Henri "Harry" Covert:
The era of George W. Bush is over and Americans are contrite for all of the negativity aimed at the French during this dark, dark period.

Joshua:
How would you consider yourselves Francophiles, if at all?

Jean-Luc: We believe our Francophilia to be a benevolent form of enlightened self-interest.

Joshua:
Is that to say that you have a heightened appreciation for French food, wine, [and] cuisine?

Jean-Luc:
That is like asking how strong is our appreciation for lovemaking. Or water. Or lovemaking underwater. Stupid. Next question.

Joshua:
Name a few of your favorite French dishes.

Céline Dijon:
I like so many French delicacies that would be thought of as revolting by Americans that I am afraid to traumatize any innocent souls that might be reading this article, but I will say that tender young bovine innards are among my favorites.

Jean-Luc:
Foie gras should not be illegal. Making foie gras illegal should be illegal!

Joshua:
Why do you think the relationship the French have to food is as strong and sensual as it is?

Céline:
Perhaps because the French are so into odors, and smell is an enormous part of taste. Once, after a particularly sweaty show in Paris, a very wild Parisian nightlife czar named Nicolas Ullmann licked Bonnie Day’s armpit. We are simply not afraid of smell—we embrace it.

Joshua: What’s the best French food to take out of the kitchen and into the bedroom, so to speak?

Henri:
Truffle Camembert from Barthélémy [one of the best cheese shops in Paris]. It already smells like sex and melts at body temperature, making it very spreadable.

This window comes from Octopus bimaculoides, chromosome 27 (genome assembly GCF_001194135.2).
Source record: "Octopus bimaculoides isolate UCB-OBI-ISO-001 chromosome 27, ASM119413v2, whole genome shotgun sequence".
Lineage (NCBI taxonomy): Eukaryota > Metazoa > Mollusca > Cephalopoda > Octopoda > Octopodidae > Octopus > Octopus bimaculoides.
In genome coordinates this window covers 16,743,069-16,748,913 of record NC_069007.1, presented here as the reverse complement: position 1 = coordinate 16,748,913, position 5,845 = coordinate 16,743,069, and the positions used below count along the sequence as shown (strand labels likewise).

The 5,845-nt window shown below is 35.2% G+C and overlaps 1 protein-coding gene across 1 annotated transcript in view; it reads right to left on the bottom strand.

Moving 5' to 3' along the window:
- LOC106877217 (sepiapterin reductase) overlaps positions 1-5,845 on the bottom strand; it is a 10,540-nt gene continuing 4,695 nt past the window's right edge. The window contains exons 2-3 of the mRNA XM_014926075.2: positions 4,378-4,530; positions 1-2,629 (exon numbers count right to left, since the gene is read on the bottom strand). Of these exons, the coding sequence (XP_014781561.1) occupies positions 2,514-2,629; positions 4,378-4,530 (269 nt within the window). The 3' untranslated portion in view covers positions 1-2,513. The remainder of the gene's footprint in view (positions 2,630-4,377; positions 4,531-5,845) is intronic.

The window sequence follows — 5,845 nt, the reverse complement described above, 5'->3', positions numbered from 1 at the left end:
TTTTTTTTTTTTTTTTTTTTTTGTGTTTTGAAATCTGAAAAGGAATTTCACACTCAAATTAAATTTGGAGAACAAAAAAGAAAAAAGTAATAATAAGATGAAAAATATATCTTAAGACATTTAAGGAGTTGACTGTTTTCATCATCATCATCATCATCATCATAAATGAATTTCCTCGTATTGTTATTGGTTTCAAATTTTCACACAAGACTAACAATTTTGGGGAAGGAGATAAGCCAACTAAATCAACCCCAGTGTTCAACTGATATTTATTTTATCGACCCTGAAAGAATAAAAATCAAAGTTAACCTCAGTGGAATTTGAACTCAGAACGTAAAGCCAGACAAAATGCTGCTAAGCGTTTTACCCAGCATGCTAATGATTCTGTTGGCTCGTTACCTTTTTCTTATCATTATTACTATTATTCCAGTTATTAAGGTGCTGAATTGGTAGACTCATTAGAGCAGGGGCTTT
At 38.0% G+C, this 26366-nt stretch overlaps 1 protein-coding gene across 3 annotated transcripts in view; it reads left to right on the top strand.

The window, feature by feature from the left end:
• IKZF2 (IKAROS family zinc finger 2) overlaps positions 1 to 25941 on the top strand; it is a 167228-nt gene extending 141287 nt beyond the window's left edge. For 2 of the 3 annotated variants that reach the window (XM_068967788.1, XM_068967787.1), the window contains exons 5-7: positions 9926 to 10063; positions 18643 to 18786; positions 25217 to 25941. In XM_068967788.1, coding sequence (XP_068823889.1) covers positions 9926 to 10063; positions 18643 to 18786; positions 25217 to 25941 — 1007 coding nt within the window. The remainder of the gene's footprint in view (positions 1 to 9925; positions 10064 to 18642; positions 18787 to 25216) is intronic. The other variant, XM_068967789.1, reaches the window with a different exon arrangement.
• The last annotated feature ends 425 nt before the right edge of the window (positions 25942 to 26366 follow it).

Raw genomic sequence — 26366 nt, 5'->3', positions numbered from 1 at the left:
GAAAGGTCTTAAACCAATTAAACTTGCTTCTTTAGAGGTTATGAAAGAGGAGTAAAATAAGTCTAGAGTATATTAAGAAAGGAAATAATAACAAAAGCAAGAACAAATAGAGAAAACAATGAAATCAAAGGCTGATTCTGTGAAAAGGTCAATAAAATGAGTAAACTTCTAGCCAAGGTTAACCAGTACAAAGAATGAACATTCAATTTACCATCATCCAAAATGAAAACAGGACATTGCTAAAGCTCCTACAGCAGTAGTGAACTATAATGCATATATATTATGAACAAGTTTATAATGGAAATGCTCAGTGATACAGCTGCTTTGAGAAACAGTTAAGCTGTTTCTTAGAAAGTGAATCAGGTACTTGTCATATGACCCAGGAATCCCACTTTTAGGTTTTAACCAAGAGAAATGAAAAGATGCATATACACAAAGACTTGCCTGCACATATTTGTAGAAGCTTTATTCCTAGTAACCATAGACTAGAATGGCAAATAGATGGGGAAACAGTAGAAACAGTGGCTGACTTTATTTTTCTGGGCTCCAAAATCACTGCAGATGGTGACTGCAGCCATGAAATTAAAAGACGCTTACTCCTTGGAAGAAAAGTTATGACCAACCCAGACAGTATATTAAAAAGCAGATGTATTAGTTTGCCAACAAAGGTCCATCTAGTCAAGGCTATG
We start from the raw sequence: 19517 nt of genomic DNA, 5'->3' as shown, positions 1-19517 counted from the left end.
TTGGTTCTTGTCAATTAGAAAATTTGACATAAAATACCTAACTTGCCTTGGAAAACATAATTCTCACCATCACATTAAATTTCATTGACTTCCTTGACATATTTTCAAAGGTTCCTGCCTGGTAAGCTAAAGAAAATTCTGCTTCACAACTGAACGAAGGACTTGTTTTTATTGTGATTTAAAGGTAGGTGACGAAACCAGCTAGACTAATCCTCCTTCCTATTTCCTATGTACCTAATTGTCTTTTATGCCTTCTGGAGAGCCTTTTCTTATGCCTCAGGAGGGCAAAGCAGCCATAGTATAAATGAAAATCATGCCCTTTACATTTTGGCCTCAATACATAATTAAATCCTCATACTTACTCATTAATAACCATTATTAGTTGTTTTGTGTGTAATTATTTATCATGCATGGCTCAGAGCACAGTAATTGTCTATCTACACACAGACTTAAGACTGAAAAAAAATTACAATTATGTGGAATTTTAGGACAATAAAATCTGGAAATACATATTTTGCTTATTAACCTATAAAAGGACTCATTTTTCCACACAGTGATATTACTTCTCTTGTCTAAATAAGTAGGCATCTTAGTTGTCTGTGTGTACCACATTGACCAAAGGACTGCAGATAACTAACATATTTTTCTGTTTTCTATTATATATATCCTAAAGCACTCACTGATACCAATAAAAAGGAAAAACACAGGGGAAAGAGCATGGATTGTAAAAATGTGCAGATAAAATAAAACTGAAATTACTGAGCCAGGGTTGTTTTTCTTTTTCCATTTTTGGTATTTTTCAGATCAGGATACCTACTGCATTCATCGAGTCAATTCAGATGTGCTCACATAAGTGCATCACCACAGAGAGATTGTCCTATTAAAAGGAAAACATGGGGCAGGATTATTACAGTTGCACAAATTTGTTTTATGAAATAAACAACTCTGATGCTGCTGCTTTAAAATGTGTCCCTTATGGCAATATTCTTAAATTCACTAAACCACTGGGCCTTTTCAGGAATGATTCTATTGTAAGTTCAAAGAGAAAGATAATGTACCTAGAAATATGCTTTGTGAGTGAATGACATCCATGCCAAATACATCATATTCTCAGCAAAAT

Céline:
Definitely andouillette [French sausage].

Bonnie Day:
Réglisse noire [black licorice].

Jean-Luc: Bivalves [mollusks like clams or oysters].

Joshua: If you were to have a cooking show of your own, what would it look like?

Henri: We like this show Mad Men. The women do all the cooking AND the cleaning. And they know how to dress, as well.

Jean-Luc:
I picture Julia Child (who called herself “The French Chef”), but instead of a hulking man-woman, the beautiful Céline and Bonnie are making the cooking, wearing very little clothing… French men are still chauvinists, as you can see.

Céline: The Muppet Show's Swedish Chef.

Joshua:
Would you switch between the microwave and the mic stand on your show?

Jean-Luc:
Is that what T-Pain does? We very much admire his work.

Céline:
I'm personally anti-microwave. The Chinese say anything that heats up really fast must cool down at the same rate. I’m into slow and sensual. There is nothing less sexy than a microwave.

Joshua: What would you wear under your chef's aprons?

Céline:
We wanted to wear just our underwear for the “Catastrophe” video, but we're a bit gun-shy ever since we [were] banned from YouTube for our "One Night in Paris" video for pretending to make love naked under a sheet! Rest assured, the video can still be seen on our Web site.
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Soufflé au Chocolat
By Nous Non Plus

Préparation: 25 minutes
Cooking: 30 minutes
Difficulté: Très facile [easy]
Cost: Bon marché! (cheap!)

A delectable dessert which will make a great impression...

What you will need:
Pour 4 personnes

20 grams de beurre (1.5 tablespoons butter)
4 eggs
2 egg whites
100 grams dark chocolat at 65 percent cacao (1/2 cup)
2 spoonfuls dark rhum (miam)
2 spoonfuls créme fraîche
1 pinch of salt
2 spoonfuls powdered sugar

1. Préheat le four [the oven] to 200°C (392 fahrenheit). Butter a 1-liter soufflé dish. Break the eggs separating the yellows from the whites.

2. Make le chocolat melt in a bain-marie avec le rhum [pan of boling water with rum]. When it's nicely soft, mix in la crème, then the egg yellows (don't cook the eggs!). Let thicken for 4 minutes while stirring. Take away from the flame and let it cool.

3. Beat the 6 egg whites like firm snow with the salt, then add the
sugar still beating, beating, beating. Now delicately incorporate
them in the chocolate mix. Pour it all in the soufflé dish and hop! in
the oven for 20 minutes.

Hints:
•Serve this soufflé au chocolat as soon as it comes out of the oven,
otherwise it risks "falling." Lightly dust it with confectioners' sugar.

•Accompagnement: Un bon Jurançon [a good wine from Jurançon, a wine region in South West France].

Bon appétit!